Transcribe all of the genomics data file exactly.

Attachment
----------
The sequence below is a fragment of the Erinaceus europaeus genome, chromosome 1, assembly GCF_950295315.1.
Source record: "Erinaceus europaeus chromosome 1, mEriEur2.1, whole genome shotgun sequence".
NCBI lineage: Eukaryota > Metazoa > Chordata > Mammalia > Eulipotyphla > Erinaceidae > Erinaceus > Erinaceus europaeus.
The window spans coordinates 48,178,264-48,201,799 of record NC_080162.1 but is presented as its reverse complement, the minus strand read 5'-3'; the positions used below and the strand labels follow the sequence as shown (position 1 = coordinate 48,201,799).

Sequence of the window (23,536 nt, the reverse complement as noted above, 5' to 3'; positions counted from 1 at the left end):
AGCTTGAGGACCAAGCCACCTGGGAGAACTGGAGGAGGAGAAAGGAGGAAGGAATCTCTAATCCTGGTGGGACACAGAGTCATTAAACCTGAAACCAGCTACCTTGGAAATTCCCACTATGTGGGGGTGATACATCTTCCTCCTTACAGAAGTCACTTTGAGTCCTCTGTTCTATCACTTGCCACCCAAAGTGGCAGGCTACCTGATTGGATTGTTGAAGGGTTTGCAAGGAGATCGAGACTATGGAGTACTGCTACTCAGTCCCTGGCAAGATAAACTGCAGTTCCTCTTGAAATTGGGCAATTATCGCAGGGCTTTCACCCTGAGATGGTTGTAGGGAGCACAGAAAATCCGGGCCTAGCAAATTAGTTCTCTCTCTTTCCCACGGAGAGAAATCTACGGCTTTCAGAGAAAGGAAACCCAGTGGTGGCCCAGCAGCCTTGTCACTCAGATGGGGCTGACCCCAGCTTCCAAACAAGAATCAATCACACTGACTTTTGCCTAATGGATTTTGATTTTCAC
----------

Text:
The sequence below is a fragment of the Erinaceus europaeus genome, chromosome 1, assembly GCF_950295315.1.
Source record: "Erinaceus europaeus chromosome 1, mEriEur2.1, whole genome shotgun sequence".
NCBI lineage: Eukaryota > Metazoa > Chordata > Mammalia > Eulipotyphla > Erinaceidae > Erinaceus > Erinaceus europaeus.
The window spans coordinates 48,178,264-48,201,799 of record NC_080162.1 but is presented as its reverse complement, the minus strand read 5'-3'; the positions used below and the strand labels follow the sequence as shown (position 1 = coordinate 48,201,799).

Sequence of the window (23,536 nt, the reverse complement as noted above, 5' to 3'; positions counted from 1 at the left end):
AGCTTGAGGACCAAGCCACCTGGGAGAACTGGAGGAGGAGAAAGGAGGAAGGAATCTCTAATCCTGGTGGGACACAGAGTCATTAAACCTGAAACCAGCTACCTTGGAAATTCCCACTATGTGGGGGTGATACATCTTCCTCCTTACAGAAGTCACTTTGAGTCCTCTGTTCTATCACTTGCCACCCAAAGTGGCAGGCTACCTGATTGGATTGTTGAAGGGTTTGCAAGGAGATCGAGACTATGGAGTACTGCTACTCAGTCCCTGGCAAGATAAACTGCAGTTCCTCTTGAAATTGGGCAATTATCGCAGGGCTTTCACCCTGAGATGGTTGTAGGGAGCACAGAAAATCCGGGCCTAGCAAATTAGTTCTCTCTCTTTCCCACGGAGAGAAATCTACGGCTTTCAGAGAAAGGAAACCCAGTGGTGGCCCAGCAGCCTTGTCACTCAGATGGGGCTGACCCCAGCTTCCAAACAAGAATCAATCACACTGACTTTTGCCTAATGGATTTTGATTTTCAC